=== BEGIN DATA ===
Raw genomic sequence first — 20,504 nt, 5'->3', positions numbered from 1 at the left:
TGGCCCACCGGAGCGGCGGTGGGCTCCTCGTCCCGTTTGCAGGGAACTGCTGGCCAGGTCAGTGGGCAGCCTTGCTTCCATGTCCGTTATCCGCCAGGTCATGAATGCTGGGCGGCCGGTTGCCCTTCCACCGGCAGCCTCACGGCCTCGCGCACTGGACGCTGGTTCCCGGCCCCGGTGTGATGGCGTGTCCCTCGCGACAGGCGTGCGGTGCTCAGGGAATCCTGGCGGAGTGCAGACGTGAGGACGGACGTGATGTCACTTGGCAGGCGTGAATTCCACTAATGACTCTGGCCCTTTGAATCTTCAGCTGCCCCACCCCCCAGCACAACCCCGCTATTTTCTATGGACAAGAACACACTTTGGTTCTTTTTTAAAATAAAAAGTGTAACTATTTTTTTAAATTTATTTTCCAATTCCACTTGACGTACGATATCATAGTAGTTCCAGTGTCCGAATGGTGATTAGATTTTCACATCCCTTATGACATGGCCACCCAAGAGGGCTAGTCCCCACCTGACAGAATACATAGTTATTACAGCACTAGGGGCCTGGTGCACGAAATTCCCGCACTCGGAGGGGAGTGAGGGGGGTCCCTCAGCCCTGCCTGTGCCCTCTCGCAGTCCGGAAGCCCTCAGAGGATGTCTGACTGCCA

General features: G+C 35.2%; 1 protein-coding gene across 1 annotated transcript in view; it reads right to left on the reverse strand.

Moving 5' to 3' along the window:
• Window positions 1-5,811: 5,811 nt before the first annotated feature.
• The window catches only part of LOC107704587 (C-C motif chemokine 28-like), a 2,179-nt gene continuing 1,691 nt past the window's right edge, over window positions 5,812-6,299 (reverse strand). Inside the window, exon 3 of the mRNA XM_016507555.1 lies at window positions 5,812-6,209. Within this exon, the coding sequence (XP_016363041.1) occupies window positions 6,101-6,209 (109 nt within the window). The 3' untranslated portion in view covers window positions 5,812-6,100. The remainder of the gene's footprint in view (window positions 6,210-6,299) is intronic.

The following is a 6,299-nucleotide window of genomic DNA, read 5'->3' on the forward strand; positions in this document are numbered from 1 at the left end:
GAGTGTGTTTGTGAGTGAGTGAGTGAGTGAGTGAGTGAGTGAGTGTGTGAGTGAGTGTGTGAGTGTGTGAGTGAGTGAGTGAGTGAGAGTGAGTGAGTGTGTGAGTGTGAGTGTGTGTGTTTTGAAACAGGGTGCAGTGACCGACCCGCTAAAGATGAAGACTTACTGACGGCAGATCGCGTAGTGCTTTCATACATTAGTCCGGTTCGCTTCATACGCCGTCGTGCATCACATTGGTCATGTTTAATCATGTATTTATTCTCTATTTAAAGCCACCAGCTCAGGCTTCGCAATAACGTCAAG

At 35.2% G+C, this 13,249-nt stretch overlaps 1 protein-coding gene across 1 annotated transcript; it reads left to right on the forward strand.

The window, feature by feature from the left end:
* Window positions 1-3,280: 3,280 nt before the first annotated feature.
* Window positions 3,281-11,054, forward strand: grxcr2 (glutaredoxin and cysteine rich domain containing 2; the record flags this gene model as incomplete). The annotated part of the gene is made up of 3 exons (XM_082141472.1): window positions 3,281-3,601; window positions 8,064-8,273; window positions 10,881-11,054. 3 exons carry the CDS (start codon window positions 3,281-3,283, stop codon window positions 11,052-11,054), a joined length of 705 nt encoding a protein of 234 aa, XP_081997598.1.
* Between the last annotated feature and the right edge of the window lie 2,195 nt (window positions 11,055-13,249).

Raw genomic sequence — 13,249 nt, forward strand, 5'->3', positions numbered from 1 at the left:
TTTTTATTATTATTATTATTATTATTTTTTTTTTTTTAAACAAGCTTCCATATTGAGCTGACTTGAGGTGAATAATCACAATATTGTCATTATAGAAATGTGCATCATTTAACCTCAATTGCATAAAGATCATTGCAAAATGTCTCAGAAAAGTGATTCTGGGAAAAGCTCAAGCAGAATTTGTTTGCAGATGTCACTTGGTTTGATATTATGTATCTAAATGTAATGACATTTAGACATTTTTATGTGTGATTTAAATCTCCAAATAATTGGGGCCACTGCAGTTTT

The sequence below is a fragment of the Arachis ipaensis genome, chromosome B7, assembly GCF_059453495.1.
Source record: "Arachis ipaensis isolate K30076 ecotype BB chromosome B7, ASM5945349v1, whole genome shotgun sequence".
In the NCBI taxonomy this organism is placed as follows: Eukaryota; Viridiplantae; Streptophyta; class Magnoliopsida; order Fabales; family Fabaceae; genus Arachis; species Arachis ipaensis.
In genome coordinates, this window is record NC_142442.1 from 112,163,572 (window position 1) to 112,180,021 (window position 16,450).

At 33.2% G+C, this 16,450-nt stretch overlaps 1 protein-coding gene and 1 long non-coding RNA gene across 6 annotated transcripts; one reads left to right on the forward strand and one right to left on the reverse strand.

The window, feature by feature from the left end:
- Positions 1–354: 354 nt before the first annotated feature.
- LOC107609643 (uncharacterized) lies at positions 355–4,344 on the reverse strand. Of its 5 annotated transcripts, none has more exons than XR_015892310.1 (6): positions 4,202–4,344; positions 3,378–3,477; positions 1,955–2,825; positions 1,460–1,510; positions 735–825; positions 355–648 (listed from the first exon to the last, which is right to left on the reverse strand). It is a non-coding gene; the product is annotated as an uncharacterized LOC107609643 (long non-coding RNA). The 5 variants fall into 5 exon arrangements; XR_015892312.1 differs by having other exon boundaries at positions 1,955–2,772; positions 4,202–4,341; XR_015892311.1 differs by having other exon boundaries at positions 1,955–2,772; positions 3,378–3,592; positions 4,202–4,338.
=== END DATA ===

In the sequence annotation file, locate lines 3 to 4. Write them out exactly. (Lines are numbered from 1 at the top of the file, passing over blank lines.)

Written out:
General features: G+C 35.2%; 1 protein-coding gene across 1 annotated transcript in view; it reads right to left on the reverse strand.

Moving 5' to 3' along the window: